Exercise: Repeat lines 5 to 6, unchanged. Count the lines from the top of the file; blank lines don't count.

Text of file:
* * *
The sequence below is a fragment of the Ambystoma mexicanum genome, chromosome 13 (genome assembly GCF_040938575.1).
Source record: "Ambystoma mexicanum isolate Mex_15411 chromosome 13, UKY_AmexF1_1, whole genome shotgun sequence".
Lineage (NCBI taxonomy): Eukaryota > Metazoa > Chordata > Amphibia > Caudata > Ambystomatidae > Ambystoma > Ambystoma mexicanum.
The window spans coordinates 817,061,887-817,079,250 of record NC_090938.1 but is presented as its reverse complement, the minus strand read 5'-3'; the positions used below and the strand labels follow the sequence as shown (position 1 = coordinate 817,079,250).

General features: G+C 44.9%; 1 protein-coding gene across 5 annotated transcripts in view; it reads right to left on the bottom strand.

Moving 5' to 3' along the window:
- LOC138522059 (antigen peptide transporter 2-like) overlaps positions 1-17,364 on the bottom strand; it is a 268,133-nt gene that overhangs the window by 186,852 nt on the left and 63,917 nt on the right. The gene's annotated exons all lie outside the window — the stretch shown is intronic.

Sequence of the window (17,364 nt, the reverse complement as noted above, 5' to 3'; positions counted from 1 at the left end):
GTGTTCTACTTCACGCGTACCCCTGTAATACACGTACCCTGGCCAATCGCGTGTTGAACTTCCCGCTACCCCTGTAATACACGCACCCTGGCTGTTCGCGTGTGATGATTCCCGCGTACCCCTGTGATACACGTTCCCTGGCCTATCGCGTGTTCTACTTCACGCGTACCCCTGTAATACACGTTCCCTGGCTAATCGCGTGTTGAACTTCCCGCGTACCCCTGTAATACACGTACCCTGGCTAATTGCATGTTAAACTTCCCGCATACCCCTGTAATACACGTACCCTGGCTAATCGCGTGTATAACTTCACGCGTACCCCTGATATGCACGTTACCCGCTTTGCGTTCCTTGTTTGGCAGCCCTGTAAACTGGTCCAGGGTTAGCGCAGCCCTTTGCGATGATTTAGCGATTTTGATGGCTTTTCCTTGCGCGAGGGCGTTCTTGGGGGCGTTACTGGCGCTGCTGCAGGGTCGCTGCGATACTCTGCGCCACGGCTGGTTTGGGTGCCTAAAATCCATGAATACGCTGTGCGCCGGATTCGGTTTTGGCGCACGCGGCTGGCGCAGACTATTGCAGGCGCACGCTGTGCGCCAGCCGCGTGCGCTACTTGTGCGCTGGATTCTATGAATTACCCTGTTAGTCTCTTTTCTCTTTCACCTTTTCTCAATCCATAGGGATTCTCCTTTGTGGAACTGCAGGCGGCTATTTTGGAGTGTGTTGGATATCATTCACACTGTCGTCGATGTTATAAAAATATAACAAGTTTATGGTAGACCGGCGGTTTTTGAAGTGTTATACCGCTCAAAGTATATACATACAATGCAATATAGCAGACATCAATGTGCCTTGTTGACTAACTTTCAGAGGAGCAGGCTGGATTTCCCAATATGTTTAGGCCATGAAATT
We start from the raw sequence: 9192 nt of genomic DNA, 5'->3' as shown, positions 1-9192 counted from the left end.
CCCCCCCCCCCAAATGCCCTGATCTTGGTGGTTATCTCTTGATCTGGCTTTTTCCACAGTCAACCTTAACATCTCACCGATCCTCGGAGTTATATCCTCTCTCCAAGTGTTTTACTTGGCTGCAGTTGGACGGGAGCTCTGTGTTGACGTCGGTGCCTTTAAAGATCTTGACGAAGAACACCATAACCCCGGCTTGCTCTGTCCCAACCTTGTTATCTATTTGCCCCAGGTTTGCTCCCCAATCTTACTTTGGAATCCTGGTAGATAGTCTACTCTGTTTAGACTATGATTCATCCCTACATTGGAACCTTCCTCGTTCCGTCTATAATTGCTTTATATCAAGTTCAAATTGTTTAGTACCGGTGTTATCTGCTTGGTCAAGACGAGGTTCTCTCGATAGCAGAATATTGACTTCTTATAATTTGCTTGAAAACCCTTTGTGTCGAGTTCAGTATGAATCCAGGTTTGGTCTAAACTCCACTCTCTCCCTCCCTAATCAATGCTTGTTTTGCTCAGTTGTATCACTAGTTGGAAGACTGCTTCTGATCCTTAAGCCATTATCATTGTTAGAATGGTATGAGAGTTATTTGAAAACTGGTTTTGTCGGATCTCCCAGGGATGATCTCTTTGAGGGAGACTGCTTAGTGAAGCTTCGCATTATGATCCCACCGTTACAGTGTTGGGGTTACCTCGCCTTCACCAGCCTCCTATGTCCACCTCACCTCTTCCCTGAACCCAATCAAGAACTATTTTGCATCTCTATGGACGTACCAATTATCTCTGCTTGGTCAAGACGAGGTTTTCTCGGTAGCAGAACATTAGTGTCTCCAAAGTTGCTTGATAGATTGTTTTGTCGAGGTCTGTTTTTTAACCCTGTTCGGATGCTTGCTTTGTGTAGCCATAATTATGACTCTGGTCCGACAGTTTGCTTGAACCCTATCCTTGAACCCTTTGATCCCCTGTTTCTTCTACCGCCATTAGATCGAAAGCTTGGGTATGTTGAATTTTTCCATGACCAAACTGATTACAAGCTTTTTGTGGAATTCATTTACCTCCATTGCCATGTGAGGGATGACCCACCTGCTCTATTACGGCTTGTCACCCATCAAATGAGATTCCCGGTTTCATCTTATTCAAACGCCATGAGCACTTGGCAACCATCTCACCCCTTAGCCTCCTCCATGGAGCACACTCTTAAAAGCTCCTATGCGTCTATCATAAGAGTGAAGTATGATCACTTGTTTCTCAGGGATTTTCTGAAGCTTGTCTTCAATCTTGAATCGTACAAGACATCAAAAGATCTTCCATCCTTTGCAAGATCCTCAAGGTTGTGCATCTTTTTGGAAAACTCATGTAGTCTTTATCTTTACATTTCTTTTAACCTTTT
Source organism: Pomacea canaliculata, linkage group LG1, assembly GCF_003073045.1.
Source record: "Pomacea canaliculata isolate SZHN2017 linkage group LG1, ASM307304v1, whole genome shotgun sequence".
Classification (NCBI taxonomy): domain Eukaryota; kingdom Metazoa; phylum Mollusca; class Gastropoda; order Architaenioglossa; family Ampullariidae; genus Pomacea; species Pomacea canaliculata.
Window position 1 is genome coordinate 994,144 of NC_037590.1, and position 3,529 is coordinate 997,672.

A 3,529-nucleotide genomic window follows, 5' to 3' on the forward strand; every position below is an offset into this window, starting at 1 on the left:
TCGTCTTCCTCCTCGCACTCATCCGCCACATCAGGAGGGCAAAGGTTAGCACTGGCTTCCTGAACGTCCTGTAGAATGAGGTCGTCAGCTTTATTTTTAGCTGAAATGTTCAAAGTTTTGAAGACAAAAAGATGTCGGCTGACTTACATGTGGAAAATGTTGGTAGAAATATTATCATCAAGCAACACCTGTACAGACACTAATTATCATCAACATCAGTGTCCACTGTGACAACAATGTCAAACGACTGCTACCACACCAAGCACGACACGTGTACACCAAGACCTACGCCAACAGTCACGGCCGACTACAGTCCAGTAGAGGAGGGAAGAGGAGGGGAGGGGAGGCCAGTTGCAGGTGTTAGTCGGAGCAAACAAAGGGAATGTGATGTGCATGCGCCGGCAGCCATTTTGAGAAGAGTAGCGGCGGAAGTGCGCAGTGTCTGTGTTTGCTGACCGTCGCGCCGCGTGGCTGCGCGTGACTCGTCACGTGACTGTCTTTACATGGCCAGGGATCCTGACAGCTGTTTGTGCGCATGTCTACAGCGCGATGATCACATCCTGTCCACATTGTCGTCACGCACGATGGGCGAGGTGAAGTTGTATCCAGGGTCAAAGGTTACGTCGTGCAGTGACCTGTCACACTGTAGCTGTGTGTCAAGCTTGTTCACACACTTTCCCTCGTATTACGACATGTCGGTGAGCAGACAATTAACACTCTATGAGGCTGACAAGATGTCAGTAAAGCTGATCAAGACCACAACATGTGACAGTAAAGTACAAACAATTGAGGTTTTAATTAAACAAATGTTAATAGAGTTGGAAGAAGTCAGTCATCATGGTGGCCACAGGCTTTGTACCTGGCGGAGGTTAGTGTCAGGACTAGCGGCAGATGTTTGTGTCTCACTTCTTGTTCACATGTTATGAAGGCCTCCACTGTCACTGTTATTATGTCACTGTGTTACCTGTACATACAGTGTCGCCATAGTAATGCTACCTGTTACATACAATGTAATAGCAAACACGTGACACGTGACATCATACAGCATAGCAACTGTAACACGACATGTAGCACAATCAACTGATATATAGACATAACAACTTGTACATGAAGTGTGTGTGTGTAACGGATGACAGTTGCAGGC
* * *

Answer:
General features: G+C 44.9%; 1 protein-coding gene across 5 annotated transcripts in view; it reads right to left on the bottom strand.

Moving 5' to 3' along the window: